Determinants of cattle rustling and nomadic pastrolism on boy Child academic performance in secondary schools of Garrisa sub County

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Mount Kenya University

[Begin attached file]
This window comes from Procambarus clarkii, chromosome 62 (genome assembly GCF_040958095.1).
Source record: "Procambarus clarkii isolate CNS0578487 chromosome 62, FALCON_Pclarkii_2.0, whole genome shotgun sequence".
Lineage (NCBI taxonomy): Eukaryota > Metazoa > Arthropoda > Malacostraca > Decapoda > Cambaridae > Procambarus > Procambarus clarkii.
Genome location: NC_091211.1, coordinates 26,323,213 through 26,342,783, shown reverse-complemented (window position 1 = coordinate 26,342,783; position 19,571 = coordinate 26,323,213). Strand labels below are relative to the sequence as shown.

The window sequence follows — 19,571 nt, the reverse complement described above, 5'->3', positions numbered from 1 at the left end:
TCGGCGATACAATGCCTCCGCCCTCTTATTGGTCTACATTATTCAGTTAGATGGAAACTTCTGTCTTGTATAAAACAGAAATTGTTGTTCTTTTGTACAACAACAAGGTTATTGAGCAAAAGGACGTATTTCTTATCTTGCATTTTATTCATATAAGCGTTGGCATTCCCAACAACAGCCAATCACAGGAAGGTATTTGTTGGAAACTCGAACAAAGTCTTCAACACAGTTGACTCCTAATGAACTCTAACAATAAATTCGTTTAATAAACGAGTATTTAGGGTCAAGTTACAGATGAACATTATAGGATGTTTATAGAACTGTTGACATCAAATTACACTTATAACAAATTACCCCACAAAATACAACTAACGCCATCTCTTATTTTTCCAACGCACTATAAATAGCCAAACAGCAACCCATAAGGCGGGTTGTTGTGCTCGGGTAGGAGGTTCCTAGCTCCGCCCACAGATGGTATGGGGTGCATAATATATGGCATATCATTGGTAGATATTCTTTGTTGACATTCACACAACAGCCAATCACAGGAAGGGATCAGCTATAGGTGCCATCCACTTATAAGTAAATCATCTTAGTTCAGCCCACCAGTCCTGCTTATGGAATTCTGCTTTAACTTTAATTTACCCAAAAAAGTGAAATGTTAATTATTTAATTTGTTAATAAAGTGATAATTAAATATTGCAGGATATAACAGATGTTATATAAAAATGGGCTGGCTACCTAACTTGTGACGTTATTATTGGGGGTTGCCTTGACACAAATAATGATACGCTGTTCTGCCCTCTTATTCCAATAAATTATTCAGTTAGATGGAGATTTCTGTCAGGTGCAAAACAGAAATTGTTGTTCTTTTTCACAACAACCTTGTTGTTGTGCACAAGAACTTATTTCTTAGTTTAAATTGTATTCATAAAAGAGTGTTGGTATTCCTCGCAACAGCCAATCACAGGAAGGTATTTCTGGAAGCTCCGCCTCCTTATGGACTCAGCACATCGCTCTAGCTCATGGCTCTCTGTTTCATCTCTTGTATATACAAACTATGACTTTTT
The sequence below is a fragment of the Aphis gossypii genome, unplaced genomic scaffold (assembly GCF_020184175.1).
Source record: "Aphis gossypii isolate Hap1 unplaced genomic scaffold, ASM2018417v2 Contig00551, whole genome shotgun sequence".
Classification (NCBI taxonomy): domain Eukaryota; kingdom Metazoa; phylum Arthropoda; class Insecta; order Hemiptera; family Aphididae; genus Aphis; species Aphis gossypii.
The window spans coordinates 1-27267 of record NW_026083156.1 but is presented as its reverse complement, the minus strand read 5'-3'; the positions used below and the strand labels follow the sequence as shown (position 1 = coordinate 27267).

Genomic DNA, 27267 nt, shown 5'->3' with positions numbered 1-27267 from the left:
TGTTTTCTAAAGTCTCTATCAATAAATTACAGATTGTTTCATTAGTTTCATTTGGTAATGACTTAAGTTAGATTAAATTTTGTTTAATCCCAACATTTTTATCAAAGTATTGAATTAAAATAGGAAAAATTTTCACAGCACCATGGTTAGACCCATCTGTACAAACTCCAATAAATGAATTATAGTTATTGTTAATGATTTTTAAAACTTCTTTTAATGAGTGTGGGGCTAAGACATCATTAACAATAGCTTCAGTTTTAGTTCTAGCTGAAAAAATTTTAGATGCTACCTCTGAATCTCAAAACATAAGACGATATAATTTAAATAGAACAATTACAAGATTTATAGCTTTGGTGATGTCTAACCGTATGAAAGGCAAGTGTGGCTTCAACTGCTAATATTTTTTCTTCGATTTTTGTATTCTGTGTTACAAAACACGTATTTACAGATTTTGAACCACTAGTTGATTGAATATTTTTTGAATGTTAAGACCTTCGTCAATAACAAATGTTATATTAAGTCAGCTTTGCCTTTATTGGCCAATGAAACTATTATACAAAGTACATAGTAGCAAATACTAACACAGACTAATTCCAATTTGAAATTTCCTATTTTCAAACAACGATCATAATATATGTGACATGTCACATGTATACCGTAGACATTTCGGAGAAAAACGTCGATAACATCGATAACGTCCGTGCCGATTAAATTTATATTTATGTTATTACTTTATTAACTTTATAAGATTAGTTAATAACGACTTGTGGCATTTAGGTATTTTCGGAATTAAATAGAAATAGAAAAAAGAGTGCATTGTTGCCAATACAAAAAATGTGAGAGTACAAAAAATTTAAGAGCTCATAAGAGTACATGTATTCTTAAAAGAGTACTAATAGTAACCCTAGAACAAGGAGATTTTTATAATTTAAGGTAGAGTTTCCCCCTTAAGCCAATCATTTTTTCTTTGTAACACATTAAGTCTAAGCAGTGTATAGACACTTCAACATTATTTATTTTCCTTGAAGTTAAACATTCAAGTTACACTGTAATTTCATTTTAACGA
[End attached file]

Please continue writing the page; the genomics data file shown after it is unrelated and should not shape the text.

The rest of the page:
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It has been noted in many reports that at the national level, Kenya has virtually attained gender parity in terms of enrolment at both primary and secondary education levels. However, close scrutiny reveals that serious gender disparities in enrolment exist between regions as regards to access, retention, completion, performance and transition. Despite the introduction of Free Primary Education and other interventions, transition rates are still very low, school drop out rates are also still very high. Extensive analysis of data indicates that boy-child is at a higher risk of dropping out of school than girls. The purpose of the study was to determine the impact of cattle rustling and nomadic pastrolism on boy child school drop out in secondary schools, a case of Garissa Sub County. The study adopted the descriptive survey research method, of which primary and secondar data was obtained. The main instruments employed in primary data collection are questionnaires and interview schedule. The findings of this study generated information that may be useful to head teachers, teachers, pupils, parents and other education stake holders to strengthen the implementation of the equal access education programme. The study would also assist the learner to understand the significance for completion of basic education cycle in achievement of universal education. It may also provide education stakeholders with basic information that would assist in stimulating forth debate on best approaches to equal participation, retention and attainment of education in rural public primary schools, thus reducing wastages in education. It will also provided important information to policymakers, school administrators and other education stakeholders in dealing with school dropout and if possible eradicating it. The study uncovered that boys are involved in hazardous conditions predisposing them to a number of health problems including exposure to dangerous weapons. It was also noted that status and size of the families were important in analyzing the relationship between children and their involvement in child labour. Also, children who either dropped out of school or had completed their primary education were now engaged in mining activities. In a nutshell, constraints of resources facing female-headed families were considered to be the push factor that forced children into child labour. The disintegration of the extended family which led to less accountability of the welfare of orphans, by members of the family left orphans to fend for themselves. The study recommends that there is a need to raise the living standard of pastoral communities because with higher incomes it would be unnecessary for children to work in the fields. The government needs to initiate policies that cater to orphans and other vulnerable boy children to avoid dropouts while other stake-holders like NGOs should create awareness and disseminate information with regard to the negative aspects associated with cattle- rustling and other child labour needs to be disseminated to the community. Lastly the community should be fully involved in issues of child protection by abandoning norms and values that endanger the lives of the children, strengthening positive values and providing services to children in difficult circumstances